1984 Botswana general election

Botswana National Front Botswana Democratic Party Elections in Botswana
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General elections were held in Botswana on 8 September 1984.[1] Although the result was a fifth successive landslide victory for the Botswana Democratic Party, which won 29 of the 34 elected seats, the elections saw the opposition Botswana National Front make gains, winning both seats in the capital Gaborone and take control of all urban councils except Selebi-Phikwe in the simultaneous local elections.[2]


Following the death of President Seretse Khama in 1980, the 1984 elections were the first contested with Quett Masire as leader of the BDP.

Electoral system

The 34 elected members of the National Assembly were elected in single-member constituencies, an increased of two from the 1979 elections. Following the 1981 census, constituencies were redrawn and Gaborone was split into two.[2]


A total of 82 candidates contested the election as party representatives, with the BDP being the only party to contest all 34 seats. The Botswana National Front ran in 27 constituencies, the Botswana People's Party in 13, and the Botswana Independence Party and Botswana Progressive Union in four.[2]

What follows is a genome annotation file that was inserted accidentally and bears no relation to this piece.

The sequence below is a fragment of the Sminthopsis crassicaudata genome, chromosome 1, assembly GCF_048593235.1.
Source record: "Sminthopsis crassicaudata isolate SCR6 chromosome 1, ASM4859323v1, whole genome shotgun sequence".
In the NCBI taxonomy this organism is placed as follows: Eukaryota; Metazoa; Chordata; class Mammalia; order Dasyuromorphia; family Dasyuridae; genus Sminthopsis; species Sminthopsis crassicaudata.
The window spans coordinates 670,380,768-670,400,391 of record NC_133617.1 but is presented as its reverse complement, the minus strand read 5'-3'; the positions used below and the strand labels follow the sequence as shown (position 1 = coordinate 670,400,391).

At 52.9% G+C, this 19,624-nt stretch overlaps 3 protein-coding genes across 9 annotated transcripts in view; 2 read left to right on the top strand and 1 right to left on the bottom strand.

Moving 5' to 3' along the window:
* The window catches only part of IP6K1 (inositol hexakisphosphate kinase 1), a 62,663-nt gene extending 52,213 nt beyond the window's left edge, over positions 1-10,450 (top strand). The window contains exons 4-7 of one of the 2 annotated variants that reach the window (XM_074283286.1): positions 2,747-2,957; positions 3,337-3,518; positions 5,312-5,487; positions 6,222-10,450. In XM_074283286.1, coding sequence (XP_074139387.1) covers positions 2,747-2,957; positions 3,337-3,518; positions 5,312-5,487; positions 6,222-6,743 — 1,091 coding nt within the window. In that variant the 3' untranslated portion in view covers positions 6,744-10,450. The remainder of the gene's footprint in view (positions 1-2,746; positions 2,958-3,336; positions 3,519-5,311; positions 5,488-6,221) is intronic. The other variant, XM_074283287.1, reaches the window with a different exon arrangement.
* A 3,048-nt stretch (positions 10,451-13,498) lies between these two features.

The campaign was focussed on economic issues linked to the effect on the diamond industry of droughts and recession.[3]


Party Votes % Seats +/–
Botswana Democratic Party 154,863 68.0 29 0
Botswana National Front 46,550 20.4 4 +2
Botswana People's Party 14,961 6.6 1 0
Botswana Independence Party 7,288 3.2 0 0
Botswana Progressive Union 3,036 1.3 0 New
Independents 1,058 0.5 0 0
Indirectly elected members 4
Total 227,756 100 38 +2
Registered voters/turnout 293,571 77.6
Source: IPU, Nohlen et al.


Following the elections, Botswana National Front co-leader Kenneth Koma went to court to have the result in the Gaborone South constituency overturned; Koma had lost to Vice-President Peter Mmusi, but an unopened ballot box was discovered after the final count. The High Court annulled the result and a by-election was held in December in which Koma defeated Mmusi.[2]


  1. ^ Nohlen, D, Krennerich, M & Thibaut, B (1999) Elections in Africa: A data handbook, p109 ISBN 0-19-829645-2
  2. ^ a b c d Botswana: The September 1984 General Election EISA
  3. ^ Botswana IPU